Parliamentary Committee Submits Report on Mediation Bill, 2021 | Latest India News


The Parliamentary Standing Committee on Personnel, Public Grievances, Law and Justice on Wednesday submitted its report on the Mediation Bill 2021 to Lok Sabha Chairman Om Birla and Rajya Sabha Chairman, Mr Venkaiah Naidu. The committee, led by BJP MP Sushil Modi, made several observations and made recommendations after holding lengthy deliberations on the bill.

“The committee has come to understand that the authorities under the LSA (Legal Services Authority Act) have been chosen as providers of mediation services because of their pan-Indian presence. The Committee therefore recommends that, apart from the authority constituted under the Legal Services Authority Act, the government should explore the possibility of designating other bodies such as the State Mediation Board to act in as providers of mediation services,” the report states.

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The bill was introduced in Rajya Sabha on December 20, 2021, with the aim of reducing the backlog of cases in court. The purpose of the bill is to settle any civil or commercial dispute through mediation before seeking the intervention of a court or tribunal. The President of Rajya Sabha returned the Mediation Bill for consideration and report on December 21, 2021. Naidu further granted a one-month extension from June 22, 2022.

The parties may designate any person as mediator after agreement. The results of the mediation will be dealt with in accordance with court decisions.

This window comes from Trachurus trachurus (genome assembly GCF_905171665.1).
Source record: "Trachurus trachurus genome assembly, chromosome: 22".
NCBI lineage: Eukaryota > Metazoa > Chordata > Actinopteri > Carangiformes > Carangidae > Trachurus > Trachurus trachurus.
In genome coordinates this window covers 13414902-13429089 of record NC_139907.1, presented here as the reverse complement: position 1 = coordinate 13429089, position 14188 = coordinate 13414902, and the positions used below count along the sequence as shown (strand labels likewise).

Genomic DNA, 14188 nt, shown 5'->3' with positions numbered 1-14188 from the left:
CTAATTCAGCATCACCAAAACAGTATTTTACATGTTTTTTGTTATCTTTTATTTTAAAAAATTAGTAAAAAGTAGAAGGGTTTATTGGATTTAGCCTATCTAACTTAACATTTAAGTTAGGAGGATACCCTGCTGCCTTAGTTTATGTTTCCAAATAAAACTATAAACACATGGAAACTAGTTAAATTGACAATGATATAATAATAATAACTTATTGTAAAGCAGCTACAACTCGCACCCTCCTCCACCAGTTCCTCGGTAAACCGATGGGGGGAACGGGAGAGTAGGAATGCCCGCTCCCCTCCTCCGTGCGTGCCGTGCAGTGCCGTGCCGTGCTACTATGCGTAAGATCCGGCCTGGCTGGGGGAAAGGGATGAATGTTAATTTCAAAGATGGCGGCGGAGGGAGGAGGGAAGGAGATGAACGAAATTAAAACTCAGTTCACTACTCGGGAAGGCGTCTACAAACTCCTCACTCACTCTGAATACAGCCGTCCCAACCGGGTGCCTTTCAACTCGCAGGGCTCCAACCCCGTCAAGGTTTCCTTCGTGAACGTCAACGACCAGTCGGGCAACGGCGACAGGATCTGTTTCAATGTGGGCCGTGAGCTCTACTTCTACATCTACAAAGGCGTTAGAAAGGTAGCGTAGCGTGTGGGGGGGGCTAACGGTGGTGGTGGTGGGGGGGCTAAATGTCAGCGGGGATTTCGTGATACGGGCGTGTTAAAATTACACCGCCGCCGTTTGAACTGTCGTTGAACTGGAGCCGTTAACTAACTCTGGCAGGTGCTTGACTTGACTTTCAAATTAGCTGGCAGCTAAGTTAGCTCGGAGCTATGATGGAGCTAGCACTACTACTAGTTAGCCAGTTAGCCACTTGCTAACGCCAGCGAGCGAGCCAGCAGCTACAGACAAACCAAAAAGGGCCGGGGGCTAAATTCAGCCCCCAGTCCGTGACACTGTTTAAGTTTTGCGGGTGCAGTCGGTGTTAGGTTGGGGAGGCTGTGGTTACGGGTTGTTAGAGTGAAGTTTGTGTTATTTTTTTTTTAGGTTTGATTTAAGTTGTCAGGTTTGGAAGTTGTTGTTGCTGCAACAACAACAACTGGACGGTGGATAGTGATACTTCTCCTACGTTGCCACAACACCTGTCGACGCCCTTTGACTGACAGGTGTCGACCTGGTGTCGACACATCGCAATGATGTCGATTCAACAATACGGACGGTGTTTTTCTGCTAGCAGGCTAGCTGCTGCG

The committee held 10 rounds of meetings with the secretary, the legal affairs department and senior officials of the Union Ministry of Law and Justice. He also sought the opinions of citizens, lawyers, experts and ombuds institutions, the Supreme Court, high courts, councils of lawyers, judges, academics and representatives of industries. and Indian trade.

The report notes that clause 2(2) of the bill contains provisions to exclude the central government and state governments from non-commercial disputes with the government as one of the parties. The committee further recommended not excluding government-related disputes from the scope of the bill.

The Committee further observed that the definition of “international mediation” in the Bill and the provisions of the Singapore Convention are incorporated into the Bill. “The Committee observes that the purpose of the Singapore Convention is to facilitate international trade and commerce by enabling parties to the dispute to easily enforce and invoke cross-border settlement agreements. The Committee was informed by the Ministry that India has yet to ratify UNISA (United Nations Convention on International Settlement Agreement),” the report said.

Sections 6, 7, 8, 9 and Schedule 1 of the bill are both interconnected and contradictory, the report notes. Article 6 mentions that pre-litigation mediation will also be implemented in cases pending before the courts. “The Committee does not understand how the case pending before a court will be treated as pre-litigation mediation,” the report said. He further recommended rearranging clauses 6, 7, 8 and 9 for clarity.

“Making pre-litigation mediation mandatory may in fact cause cases to be delayed and may prove to be an additional tool in the hands of litigants to delay the settlement of cases,” the committee said. It proposes to reconsider the mandatory provisions of pre-litigation mediation.

The report further observed that the 180 day period to complete the mediation process is too long and it recommended reducing the period to 90 days and further an extension period of 60 days instead of 180 days.

“The Committee appreciates the ministry for having put in place a framework for resolving disputes that may affect the peace, harmony and tranquility of society,” the report said.

The government will set up an Indian Mediation Council to register mediators and recognize ombuds institutions and mediation service providers.


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